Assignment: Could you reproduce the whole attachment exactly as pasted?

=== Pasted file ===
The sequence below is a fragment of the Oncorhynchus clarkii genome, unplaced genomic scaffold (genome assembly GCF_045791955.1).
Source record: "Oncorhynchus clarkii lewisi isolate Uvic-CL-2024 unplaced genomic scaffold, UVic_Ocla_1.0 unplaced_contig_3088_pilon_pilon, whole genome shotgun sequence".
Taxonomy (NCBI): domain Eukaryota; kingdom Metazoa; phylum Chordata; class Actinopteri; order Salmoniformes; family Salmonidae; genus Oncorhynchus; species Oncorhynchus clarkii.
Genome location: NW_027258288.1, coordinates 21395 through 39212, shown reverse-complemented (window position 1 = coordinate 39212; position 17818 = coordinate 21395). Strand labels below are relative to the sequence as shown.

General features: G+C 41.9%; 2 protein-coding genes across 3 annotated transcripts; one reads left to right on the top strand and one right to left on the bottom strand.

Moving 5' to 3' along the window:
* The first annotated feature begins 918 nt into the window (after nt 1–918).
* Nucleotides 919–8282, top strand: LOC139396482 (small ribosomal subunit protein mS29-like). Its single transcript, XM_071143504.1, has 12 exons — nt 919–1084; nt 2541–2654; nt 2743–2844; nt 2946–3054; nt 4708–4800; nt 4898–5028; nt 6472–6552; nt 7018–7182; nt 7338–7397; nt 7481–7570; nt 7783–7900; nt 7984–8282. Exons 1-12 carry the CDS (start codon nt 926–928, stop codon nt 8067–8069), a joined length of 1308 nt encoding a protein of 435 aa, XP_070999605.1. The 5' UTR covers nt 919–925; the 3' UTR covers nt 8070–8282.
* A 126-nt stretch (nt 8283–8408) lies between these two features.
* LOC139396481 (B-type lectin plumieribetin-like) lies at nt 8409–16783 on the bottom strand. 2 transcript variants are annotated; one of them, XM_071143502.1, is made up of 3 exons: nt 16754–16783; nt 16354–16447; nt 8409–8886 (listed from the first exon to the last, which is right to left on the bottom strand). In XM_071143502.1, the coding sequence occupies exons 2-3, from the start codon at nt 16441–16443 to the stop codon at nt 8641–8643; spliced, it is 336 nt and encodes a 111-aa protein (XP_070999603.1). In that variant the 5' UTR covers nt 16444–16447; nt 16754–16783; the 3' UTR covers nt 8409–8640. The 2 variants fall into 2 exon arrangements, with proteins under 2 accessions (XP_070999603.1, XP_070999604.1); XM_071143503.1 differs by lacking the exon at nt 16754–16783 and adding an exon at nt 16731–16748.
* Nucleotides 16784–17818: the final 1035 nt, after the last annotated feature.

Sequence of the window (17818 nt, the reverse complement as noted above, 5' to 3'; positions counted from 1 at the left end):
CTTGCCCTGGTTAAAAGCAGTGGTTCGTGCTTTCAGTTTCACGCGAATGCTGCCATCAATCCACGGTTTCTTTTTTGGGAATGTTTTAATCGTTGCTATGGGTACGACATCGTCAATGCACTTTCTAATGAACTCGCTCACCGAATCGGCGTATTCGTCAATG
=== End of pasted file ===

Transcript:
The sequence below is a fragment of the Oncorhynchus clarkii genome, unplaced genomic scaffold (genome assembly GCF_045791955.1).
Source record: "Oncorhynchus clarkii lewisi isolate Uvic-CL-2024 unplaced genomic scaffold, UVic_Ocla_1.0 unplaced_contig_3088_pilon_pilon, whole genome shotgun sequence".
Taxonomy (NCBI): domain Eukaryota; kingdom Metazoa; phylum Chordata; class Actinopteri; order Salmoniformes; family Salmonidae; genus Oncorhynchus; species Oncorhynchus clarkii.
Genome location: NW_027258288.1, coordinates 21395 through 39212, shown reverse-complemented (window position 1 = coordinate 39212; position 17818 = coordinate 21395). Strand labels below are relative to the sequence as shown.

General features: G+C 41.9%; 2 protein-coding genes across 3 annotated transcripts; one reads left to right on the top strand and one right to left on the bottom strand.

Moving 5' to 3' along the window:
* The first annotated feature begins 918 nt into the window (after nt 1–918).
* Nucleotides 919–8282, top strand: LOC139396482 (small ribosomal subunit protein mS29-like). Its single transcript, XM_071143504.1, has 12 exons — nt 919–1084; nt 2541–2654; nt 2743–2844; nt 2946–3054; nt 4708–4800; nt 4898–5028; nt 6472–6552; nt 7018–7182; nt 7338–7397; nt 7481–7570; nt 7783–7900; nt 7984–8282. Exons 1-12 carry the CDS (start codon nt 926–928, stop codon nt 8067–8069), a joined length of 1308 nt encoding a protein of 435 aa, XP_070999605.1. The 5' UTR covers nt 919–925; the 3' UTR covers nt 8070–8282.
* A 126-nt stretch (nt 8283–8408) lies between these two features.
* LOC139396481 (B-type lectin plumieribetin-like) lies at nt 8409–16783 on the bottom strand. 2 transcript variants are annotated; one of them, XM_071143502.1, is made up of 3 exons: nt 16754–16783; nt 16354–16447; nt 8409–8886 (listed from the first exon to the last, which is right to left on the bottom strand). In XM_071143502.1, the coding sequence occupies exons 2-3, from the start codon at nt 16441–16443 to the stop codon at nt 8641–8643; spliced, it is 336 nt and encodes a 111-aa protein (XP_070999603.1). In that variant the 5' UTR covers nt 16444–16447; nt 16754–16783; the 3' UTR covers nt 8409–8640. The 2 variants fall into 2 exon arrangements, with proteins under 2 accessions (XP_070999603.1, XP_070999604.1); XM_071143503.1 differs by lacking the exon at nt 16754–16783 and adding an exon at nt 16731–16748.
* Nucleotides 16784–17818: the final 1035 nt, after the last annotated feature.

Sequence of the window (17818 nt, the reverse complement as noted above, 5' to 3'; positions counted from 1 at the left end):
CTTGCCCTGGTTAAAAGCAGTGGTTCGTGCTTTCAGTTTCACGCGAATGCTGCCATCAATCCACGGTTTCTTTTTTGGGAATGTTTTAATCGTTGCTATGGGTACGACATCGTCAATGCACTTTCTAATGAACTCGCTCACCGAATCGGCGTATTCGTCAATG